Solving Research Problems with a Colorado Maps
– If you have started your family research, you might have experienced trouble with trying to identify Colorado city borders and names that have changed over the course of time. This can make it difficult to understand where your ancestors’ information is kept.
Because Colorado historic maps were usually commissioned by the county seat, they often display information about the county, including town names. Reading a Colorado map from the time period you are researching can help tremendously in solving these problems by leading you to the correct town records. It can also give you other leads, such as the location of city directories or old post offices in Colorado.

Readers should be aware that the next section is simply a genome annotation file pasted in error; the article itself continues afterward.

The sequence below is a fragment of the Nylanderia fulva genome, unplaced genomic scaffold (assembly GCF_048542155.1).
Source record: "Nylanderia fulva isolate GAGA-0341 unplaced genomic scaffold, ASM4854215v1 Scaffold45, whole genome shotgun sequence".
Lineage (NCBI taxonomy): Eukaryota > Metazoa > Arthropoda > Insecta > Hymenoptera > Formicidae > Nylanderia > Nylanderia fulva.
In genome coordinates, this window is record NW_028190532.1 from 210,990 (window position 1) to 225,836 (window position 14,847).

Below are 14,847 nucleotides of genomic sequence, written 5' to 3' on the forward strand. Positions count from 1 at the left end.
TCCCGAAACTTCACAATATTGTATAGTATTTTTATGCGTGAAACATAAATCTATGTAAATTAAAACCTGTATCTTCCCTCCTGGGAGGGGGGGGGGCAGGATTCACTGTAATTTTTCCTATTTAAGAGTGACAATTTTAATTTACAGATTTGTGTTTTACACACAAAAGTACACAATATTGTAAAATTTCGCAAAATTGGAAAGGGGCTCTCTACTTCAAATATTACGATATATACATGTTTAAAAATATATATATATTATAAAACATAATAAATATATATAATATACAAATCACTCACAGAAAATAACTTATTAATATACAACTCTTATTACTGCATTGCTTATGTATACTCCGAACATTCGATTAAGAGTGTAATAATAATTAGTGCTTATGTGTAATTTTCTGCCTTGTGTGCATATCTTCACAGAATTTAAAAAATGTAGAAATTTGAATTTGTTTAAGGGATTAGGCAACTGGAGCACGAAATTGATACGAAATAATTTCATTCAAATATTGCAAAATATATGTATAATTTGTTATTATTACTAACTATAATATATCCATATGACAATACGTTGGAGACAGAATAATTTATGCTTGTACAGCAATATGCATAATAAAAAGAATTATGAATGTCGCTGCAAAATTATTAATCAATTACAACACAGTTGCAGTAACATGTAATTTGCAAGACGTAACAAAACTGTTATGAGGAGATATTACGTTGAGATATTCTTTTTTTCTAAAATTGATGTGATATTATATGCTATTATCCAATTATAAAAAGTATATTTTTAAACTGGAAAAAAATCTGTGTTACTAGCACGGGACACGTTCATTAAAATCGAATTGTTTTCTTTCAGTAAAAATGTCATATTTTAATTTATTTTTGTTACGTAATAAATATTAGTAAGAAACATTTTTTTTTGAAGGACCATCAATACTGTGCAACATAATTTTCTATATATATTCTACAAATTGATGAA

Choosing the Best Colorado Map – If you have a large source of maps to choose from, try starting with the area where your ancestors resided and looking for the maps with the most detail. You can determine a lot by seeing if the area was still rural or more developed, and how far it was to the nearest city. This can shed light on your family’s lifestyle and occupation. Were they farmers who lived in the country, or merchants who traveled often to a nearby city? A map can give you an idea of what occupations were possible.
Colorado Geological Survey Maps are available from the Rocky Mountain Mapping Center. The Western History and Genealogy Department at the Denver Public Library has an extensive collection of over 2,000 maps, which includes explorations, surveys, railroad maps, trails, mining expeditions, and land grants. Good map collections are also located at the University of Colorado map library, Colorado State Archives and the School of Mines’ Arthur Lakes Library.